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|Born: November 3, 1911|
St. Louis, Missouri
|Died: January 6, 1967 (aged 55)|
|Career highlights and awards|
John Joseph Keane (November 3, 1911 – January 6, 1967) was an American manager in Major League Baseball. Keane participated in one of the strangest turns of events in baseball history in 1964, his final season at the helm of the St. Louis Cardinals.
Keane never played in the Major Leagues. Beginning in 1930, he was a shortstop in the Cardinals' minor league system but suffered a head injury after being hit by a pitch. He began his managing career in 1938 in the Cardinals' organization, working his way from Class D (then the lowest rung on the ladder) to Triple-A, where he spent a decade as manager of top St. Louis farm clubs. His career win-loss record as a manager in the minor leagues was 1,357–1,166 (.538) over 17 seasons.
Keane finally reached the Major Leagues in 1959, when he was named the Cardinals' third-base coach. He replaced Solly Hemus as manager on July 6, 1961. In his 3½ seasons as Cardinal pilot, he compiled a record of 317–249 (.560) and his crucial, positive role in mentoring young Cardinal players, especially star pitcher Bob Gibson, is chronicled in the David Halberstam book October 1964.
In August 1964, with Cardinals seemingly out of the race, team owner August "Gussie" Busch became convinced (possibly by Branch Rickey, whom he had hired as a consultant) that only a thorough housecleaning of Cardinal management would bring him the pennant he had craved since he bought the team in 1953. On August 17, he fired (or accepted the resignations of) almost every senior St. Louis front office executive. Keane was temporarily spared, but Busch was secretly negotiating with Leo Durocher (then a coach for the Los Angeles Dodgers) to become manager at the close of the 1964 season.
However, in the last two weeks of the season, the front-running Philadelphia Phillies — who had seemed a lock for the pennant — unexpectedly began to unravel while both the Cardinals and Cincinnati Reds got hot. The Phillies lost ten straight games, creating a four-team scramble for the National League pennant, involving the Phils, Cards, Reds and San Francisco Giants. Philadelphia came to St. Louis after losing seven straight at home and were swept by the Cardinals, who moved into first place. After losing the next two games to the lowly New York Mets, St. Louis won their final game to clinch their first NL pennant since 1946. The Cardinals then defeated the New York Yankees in a seven-game World Series.
Shortly after winning the World Series the Cardinals held a press conference. Most expected that the team would formally announce a contract extension for Keane. Instead, Keane handed owner Busch and new general manager Bob Howsam (Bing Devine had been fired as GM on August 17) a surprise letter of resignation that he had written late in September, at the height of the pennant chase. The Cardinals then bypassed Durocher entirely and instead hired longtime fan favorite Red Schoendienst, a Baseball Hall of Fame second baseman and one of Keane's coaches, as the club's new manager.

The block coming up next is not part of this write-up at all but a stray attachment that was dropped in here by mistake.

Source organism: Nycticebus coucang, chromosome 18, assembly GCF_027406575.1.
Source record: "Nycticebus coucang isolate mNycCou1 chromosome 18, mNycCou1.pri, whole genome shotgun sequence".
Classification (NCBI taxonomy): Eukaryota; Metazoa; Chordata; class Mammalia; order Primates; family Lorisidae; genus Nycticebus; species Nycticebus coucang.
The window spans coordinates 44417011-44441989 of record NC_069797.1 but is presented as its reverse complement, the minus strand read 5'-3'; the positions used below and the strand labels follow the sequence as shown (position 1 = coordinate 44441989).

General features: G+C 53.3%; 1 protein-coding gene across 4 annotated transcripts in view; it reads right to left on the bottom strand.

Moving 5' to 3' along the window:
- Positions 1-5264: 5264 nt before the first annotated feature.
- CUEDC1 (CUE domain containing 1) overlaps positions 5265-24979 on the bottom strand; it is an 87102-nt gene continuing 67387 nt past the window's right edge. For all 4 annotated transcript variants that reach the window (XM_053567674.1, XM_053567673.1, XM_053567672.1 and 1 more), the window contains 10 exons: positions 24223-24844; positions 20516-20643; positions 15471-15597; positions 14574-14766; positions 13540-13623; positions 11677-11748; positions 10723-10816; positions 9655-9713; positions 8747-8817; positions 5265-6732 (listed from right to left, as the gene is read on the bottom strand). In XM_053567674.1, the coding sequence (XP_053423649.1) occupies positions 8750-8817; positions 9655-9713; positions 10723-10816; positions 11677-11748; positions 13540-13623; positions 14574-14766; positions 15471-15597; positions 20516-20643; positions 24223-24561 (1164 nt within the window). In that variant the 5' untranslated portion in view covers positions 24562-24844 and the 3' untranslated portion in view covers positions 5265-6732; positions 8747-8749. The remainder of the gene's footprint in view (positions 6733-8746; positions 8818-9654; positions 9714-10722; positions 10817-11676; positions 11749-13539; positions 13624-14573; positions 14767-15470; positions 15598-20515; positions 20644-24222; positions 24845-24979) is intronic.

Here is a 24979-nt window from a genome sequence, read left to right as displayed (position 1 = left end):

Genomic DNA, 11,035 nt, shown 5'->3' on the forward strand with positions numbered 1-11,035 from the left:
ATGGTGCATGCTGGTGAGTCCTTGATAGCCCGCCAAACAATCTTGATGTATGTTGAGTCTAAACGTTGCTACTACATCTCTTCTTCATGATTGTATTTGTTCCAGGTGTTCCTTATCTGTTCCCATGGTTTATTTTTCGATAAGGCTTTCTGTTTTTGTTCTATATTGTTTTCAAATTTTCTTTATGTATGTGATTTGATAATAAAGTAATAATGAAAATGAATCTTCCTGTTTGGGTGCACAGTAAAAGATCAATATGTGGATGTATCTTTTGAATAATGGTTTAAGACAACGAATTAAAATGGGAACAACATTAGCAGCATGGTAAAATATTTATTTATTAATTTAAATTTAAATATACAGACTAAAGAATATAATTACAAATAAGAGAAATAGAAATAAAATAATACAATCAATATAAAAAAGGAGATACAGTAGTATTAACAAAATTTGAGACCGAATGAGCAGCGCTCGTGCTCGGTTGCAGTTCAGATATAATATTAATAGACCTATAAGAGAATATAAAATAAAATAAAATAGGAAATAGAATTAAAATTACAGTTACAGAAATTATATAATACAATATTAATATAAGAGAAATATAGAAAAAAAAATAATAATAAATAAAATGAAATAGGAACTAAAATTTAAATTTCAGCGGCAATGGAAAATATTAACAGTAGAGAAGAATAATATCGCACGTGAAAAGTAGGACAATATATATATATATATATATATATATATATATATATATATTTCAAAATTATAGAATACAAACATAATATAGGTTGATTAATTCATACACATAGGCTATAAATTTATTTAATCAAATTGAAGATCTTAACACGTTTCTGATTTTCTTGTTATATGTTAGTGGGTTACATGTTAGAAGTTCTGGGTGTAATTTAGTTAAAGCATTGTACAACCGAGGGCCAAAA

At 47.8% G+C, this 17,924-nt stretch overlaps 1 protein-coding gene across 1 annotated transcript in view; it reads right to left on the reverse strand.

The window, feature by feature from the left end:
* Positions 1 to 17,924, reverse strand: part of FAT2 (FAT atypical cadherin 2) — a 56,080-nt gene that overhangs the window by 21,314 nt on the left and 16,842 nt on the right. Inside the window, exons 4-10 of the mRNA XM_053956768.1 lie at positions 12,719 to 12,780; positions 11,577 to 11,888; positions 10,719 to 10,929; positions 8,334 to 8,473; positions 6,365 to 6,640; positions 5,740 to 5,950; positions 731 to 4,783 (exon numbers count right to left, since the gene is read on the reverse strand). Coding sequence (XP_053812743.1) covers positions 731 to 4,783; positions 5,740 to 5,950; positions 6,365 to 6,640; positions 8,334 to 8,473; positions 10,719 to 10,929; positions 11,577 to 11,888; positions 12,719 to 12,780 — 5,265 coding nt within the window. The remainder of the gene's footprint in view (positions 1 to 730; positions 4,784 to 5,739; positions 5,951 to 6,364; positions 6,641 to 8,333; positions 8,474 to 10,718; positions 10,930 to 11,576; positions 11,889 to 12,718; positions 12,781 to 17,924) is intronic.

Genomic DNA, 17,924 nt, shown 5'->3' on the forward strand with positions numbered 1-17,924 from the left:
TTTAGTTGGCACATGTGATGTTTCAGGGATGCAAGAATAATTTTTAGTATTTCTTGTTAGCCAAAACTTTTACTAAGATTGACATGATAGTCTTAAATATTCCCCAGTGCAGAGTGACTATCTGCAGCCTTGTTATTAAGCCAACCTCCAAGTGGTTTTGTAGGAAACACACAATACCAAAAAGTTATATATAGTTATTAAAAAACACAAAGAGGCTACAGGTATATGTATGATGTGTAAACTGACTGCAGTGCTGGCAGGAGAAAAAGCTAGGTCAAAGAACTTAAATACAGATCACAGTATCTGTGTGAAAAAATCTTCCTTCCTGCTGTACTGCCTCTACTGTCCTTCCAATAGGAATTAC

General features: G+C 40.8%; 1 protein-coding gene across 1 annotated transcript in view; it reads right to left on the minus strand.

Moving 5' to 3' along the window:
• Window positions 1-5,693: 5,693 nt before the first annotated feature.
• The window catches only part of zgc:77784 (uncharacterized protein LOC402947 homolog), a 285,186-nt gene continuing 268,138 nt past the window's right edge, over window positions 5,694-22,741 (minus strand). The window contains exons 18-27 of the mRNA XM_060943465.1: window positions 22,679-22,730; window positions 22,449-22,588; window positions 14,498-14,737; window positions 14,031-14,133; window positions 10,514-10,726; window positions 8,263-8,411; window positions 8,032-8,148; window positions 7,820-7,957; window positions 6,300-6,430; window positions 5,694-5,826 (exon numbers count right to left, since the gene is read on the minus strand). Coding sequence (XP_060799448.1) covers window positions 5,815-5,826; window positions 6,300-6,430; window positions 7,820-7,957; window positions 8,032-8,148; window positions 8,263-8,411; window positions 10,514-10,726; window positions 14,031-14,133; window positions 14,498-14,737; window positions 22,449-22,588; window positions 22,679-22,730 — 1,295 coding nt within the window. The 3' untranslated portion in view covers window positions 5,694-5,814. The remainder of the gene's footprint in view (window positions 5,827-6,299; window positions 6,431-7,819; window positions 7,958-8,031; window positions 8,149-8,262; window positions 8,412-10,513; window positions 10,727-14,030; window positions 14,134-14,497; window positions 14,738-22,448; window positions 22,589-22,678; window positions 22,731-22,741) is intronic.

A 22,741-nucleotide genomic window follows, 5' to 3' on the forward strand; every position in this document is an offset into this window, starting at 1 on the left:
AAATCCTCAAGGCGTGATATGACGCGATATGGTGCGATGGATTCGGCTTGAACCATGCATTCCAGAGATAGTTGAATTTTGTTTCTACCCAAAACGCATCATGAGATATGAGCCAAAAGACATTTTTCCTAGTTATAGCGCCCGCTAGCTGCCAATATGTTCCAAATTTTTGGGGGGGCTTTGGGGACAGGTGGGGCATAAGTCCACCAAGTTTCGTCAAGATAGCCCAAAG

Shortly after his resignation, Keane became the surprise new manager of the Yankees, who fired Yogi Berra after losing to the Cardinals in the World Series. It was later revealed that the Yankees had made an informal inquiry about Keane's interest in the job during the 1964 season.
The Keane-Yankees pairing was not a good match. While the Yankees were coming off five straight American League pennants and 15 league championships in 18 years, the 1965 Yankees were on a downhill slide. The circumstances of Keane's hiring caused a significant credibility gap with the players, and his aloof, distant manner did little to help. Keane's first team finished in sixth place, their first losing season in 40 years.
When the 1966 version won only four of their first 20 games, Keane became the first Yankee manager to be fired in midseason since 1910. He was replaced by Ralph Houk, the team's general manager, who had managed the team from 1961 to 1963. The Yankees did not respond to Houk either, finishing in last place, the first time they did so since 1912. Keane's 81–101 (.445) record with New York gave him a career managerial mark of 398–350 (.532) over six seasons.
Keane is described in Jim Bouton's Ball Four as being prone to panic, and someone who was "willing to sacrifice a season to win a game" by putting injured stars into the lineup before their injuries had fully healed. Bouton tells a humorous anecdote of Keane pressuring Mickey Mantle to play on a bad leg. But in Keane's defense, Bouton also noted that general manager Houk and the team unfairly used Keane as the excuse for their losing records in 1965 and 1966, which were actually the result of an aging team with a depleted farm system.
In December 1966, Keane accepted a scouting post with the California Angels. He suffered a fatal heart attack one month later in Houston, Texas, at the age of 55. Keane had lived in Houston since his days as player and (later) manager for the Cardinals' longtime Texas League farm team, the Houston Buffaloes.
In Bouton's book, I Managed Good, But Boy Did They Play Bad, a collection of essays and stories about past Major League managers, he wrote that Keane seemed to be in awe of the Yankees, and that he underestimated the problems the team faced. Bouton felt that the immense pressure and stress of managing the Yankees through their inevitable collapse likely led to his death.
during World War II
| Houston Buffaloes manager
| Rochester Red Wings manager
| Columbus Red Birds manager
| Omaha Cardinals manager
| St. Louis Cardinals third base coach